HINT: If you use the technique I used in class, you don’t need to find z scores OR use the table in the back of the book. If the question refers to data that has a standard normal distribution, then it has a normal distribution with a mean=0 and a standard deviation=1.

For example, to do 6.2 #10, it says to find the probability a thermometer has a reading less than -2.50 if the readings have a standard normal distribution. Thus we want to find P(x<-2.50) where x has a standard normal distribution. In R you would type:

``````> pnorm(-2.50, mean=0, sd=1)
0.006209665``````

So the probability is only 0.00621!

15. Tue, Mar 10

Normal distribution cont. (Section 6.3)

• Lecture: Continuation of previous lecture.

• Homework

1. Sec 6.3: 1, 2, 4, 5-23 odds Make sketches to show the area.
16. Thur, Mar 12

INFERENTIAL STATISTICS

Sampling distributions, estimators, and the Central limit theorem (CLT). (Section 6.4-6.5)

• Lecture: Handout

• Homework:

1. Sec 6.4: 1-7 odds, 11
2. Sec 6.5: 1-17 odds Make sketches
17. Tue, Mar 17 & Thur, Mar 19

Spring Break (No class)

18. Tue, Mar 24

Normal as approx. to the binomial and assessing normality. (Sections 6.6-6.7)

• Lecture: Handout A, Handout B

• Homework:

1. Sec 6.6: 1-23 odds (Use R not the appendix tables!) Make sketches
2. Sec 6.7: 1, 3, 9 & 13, 11 & 15
19. Thur, Mar 26

Estimating a population proportion (Sections 7.1-7.2)

• Lecture: Handout

• Homework: (Yes, there are many problems for this HW, but these problems require practice.)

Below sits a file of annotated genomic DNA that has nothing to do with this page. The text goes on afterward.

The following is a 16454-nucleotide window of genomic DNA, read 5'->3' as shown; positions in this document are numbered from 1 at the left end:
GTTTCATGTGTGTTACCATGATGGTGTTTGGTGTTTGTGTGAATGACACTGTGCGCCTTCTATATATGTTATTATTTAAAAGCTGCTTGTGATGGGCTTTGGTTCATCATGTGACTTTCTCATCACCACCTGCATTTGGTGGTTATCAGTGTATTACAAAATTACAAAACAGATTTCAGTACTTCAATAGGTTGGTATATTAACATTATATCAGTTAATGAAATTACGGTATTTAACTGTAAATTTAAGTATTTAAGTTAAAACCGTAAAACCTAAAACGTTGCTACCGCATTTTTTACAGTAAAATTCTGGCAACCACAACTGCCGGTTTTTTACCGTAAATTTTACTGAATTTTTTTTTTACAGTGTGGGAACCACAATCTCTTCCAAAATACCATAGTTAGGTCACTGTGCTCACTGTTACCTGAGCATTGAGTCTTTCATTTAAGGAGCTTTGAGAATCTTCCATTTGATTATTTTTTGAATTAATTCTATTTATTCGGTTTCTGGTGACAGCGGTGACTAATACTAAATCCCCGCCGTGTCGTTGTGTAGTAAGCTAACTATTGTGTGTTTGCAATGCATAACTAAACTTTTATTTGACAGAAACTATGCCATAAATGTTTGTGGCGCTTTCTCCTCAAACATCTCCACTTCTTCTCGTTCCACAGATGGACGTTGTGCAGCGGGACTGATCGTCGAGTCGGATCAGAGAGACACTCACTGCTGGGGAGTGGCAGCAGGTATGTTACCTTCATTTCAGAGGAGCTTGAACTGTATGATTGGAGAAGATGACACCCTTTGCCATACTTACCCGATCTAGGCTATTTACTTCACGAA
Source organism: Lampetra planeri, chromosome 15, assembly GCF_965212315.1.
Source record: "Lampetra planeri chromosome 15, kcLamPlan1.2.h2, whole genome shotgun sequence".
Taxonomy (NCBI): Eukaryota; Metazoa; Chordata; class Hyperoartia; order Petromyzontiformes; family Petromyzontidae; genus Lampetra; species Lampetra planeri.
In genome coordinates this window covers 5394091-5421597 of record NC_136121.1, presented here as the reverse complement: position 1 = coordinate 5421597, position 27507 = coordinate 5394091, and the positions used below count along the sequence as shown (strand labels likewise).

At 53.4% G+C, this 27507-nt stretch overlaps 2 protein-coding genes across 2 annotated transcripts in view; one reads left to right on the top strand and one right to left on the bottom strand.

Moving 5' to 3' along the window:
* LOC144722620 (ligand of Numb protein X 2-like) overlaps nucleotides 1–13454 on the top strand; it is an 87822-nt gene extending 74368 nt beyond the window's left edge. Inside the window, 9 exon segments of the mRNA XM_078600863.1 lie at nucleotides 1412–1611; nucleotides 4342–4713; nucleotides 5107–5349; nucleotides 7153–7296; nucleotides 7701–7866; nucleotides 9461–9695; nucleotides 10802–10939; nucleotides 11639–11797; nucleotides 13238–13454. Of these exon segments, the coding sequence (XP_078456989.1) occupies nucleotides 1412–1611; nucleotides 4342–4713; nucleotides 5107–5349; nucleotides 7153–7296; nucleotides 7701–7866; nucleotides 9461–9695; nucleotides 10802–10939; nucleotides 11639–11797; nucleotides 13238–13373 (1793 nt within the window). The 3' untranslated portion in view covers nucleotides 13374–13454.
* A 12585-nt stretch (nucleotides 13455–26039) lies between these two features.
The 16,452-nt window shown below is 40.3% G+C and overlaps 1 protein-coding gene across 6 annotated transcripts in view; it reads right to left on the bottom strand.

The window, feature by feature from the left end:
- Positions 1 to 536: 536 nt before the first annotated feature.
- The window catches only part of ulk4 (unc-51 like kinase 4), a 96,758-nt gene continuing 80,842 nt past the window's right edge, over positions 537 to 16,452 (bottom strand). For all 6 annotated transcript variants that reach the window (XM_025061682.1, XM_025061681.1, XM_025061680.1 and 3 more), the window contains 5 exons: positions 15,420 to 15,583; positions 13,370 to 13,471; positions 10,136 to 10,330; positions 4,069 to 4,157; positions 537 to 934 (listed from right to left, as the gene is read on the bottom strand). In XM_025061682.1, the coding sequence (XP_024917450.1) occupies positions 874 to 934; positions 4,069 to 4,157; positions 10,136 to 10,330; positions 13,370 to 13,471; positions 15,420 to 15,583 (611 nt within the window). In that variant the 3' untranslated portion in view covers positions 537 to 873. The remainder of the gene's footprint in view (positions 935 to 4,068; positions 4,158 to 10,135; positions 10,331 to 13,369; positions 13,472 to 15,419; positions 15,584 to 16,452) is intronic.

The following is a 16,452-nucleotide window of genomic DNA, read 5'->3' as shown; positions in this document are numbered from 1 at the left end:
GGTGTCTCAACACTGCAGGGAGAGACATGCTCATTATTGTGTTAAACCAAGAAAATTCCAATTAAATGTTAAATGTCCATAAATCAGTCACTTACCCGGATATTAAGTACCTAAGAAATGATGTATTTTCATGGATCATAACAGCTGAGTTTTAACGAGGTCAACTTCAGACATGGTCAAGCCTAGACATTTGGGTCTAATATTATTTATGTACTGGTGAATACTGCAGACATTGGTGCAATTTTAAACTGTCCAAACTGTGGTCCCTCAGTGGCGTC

1. Sec. 7.2: 1-35 odds
20. Tue, Mar 31

Estimating a population mean. (Sections 7.3-7.4)

• Lecture: Handout

• Homework: (Yes, there are many problems for this HW, but these problems require practice.)

1. Sec. 7.3: 1-23 odds, 27, 29, 33
2. Sec. 7.4: 1-13 odds, 19, 21, 23
21. Thur, April 2

HYPOTHESIS TESTING

Intro to hypothesis testing (Sections 8.1-8.2)

• Lecture: Handout

• Homework:

1. Sec. 8.2: 1-43 odds (skip 17-23). You don’t need to find critical values. However, if the book asks you to find the test statistic, find that using the equation.

Hint for 29-36. If you have the test statistic and it’s a z-score, then use the cumulative probability distribution for the standard normal `pnorm` and find the tail area. See the section on p-value in the notes, it also discusses what to do.

22. Tue, April 7

Testing a claim about a proportion (Section 8.3)

• Lecture: Continuation of last lecture handout.

• Homework:

1. Sec. 8.3: 1-3 odds, 5(c,d,e), 9, 15, 19, 23

Note 1: You do not need to find the test statistic or critical values. We are using the p-values.

Note 2: R uses the continuity correction for more accurate p-values. Your p-values and test statistics will differ from the book’s answers by a few percent. The following are a few of the p-values you will get with R to help you verify your work: Q5: p-value = 0.9114, Q9: p-value < 2.2e-16, Q15: p-value = 0.5395.

23. Thur, April 9

Testing a claim about a mean (Section 8.4-8.5)

• Lecture: Handout

• Homework:

1. Sec. 8.4: 1-7 odds, 13, 15
2. Sec. 8.5: 3-13 odds, 21, 25, 27, 31
24. Tue, April 14

Understanding tests and estimates

• Lecture: Handout
• Homework: Study for the exam. I won’t accept any email questions after 5 pm the night before the exam. Don’t start studying the night before the test.